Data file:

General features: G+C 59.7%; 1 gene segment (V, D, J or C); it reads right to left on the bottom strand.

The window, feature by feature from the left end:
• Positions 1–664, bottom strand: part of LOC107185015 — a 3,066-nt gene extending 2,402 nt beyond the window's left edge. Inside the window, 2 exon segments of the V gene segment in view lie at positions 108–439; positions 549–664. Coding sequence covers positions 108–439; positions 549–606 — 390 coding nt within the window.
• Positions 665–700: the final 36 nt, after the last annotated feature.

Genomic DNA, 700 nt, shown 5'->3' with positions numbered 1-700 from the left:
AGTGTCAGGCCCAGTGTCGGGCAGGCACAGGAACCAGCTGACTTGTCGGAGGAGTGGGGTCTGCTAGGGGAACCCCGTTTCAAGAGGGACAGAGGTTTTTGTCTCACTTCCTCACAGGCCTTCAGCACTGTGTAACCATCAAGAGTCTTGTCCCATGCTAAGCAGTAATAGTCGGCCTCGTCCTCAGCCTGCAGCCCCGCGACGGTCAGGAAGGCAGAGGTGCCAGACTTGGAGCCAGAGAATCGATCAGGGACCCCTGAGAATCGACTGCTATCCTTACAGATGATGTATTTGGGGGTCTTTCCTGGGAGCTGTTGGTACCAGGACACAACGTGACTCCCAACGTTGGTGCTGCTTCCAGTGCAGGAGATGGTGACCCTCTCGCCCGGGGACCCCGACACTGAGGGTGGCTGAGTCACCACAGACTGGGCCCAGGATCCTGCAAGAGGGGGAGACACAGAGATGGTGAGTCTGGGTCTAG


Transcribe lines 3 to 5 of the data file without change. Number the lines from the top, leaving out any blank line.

• Positions 1–664, bottom strand: part of LOC107185015 — a 3,066-nt gene extending 2,402 nt beyond the window's left edge. Inside the window, 2 exon segments of the V gene segment in view lie at positions 108–439; positions 549–664. Coding sequence covers positions 108–439; positions 549–606 — 390 coding nt within the window.
• Positions 665–700: the final 36 nt, after the last annotated feature.

Genomic DNA, 700 nt, shown 5'->3' with positions numbered 1-700 from the left: